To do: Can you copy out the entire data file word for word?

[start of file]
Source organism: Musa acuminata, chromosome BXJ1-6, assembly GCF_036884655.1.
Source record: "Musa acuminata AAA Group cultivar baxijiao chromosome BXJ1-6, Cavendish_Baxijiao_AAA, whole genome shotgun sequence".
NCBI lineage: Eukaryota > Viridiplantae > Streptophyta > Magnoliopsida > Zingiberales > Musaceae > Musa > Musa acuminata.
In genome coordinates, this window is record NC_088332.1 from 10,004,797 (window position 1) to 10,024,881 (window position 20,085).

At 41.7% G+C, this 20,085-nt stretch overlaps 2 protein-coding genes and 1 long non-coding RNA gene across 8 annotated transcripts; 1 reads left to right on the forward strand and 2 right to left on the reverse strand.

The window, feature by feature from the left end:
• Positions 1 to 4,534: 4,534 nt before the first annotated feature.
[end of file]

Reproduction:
Source organism: Musa acuminata, chromosome BXJ1-6, assembly GCF_036884655.1.
Source record: "Musa acuminata AAA Group cultivar baxijiao chromosome BXJ1-6, Cavendish_Baxijiao_AAA, whole genome shotgun sequence".
NCBI lineage: Eukaryota > Viridiplantae > Streptophyta > Magnoliopsida > Zingiberales > Musaceae > Musa > Musa acuminata.
In genome coordinates, this window is record NC_088332.1 from 10,004,797 (window position 1) to 10,024,881 (window position 20,085).

At 41.7% G+C, this 20,085-nt stretch overlaps 2 protein-coding genes and 1 long non-coding RNA gene across 8 annotated transcripts; 1 reads left to right on the forward strand and 2 right to left on the reverse strand.

The window, feature by feature from the left end:
• Positions 1 to 4,534: 4,534 nt before the first annotated feature.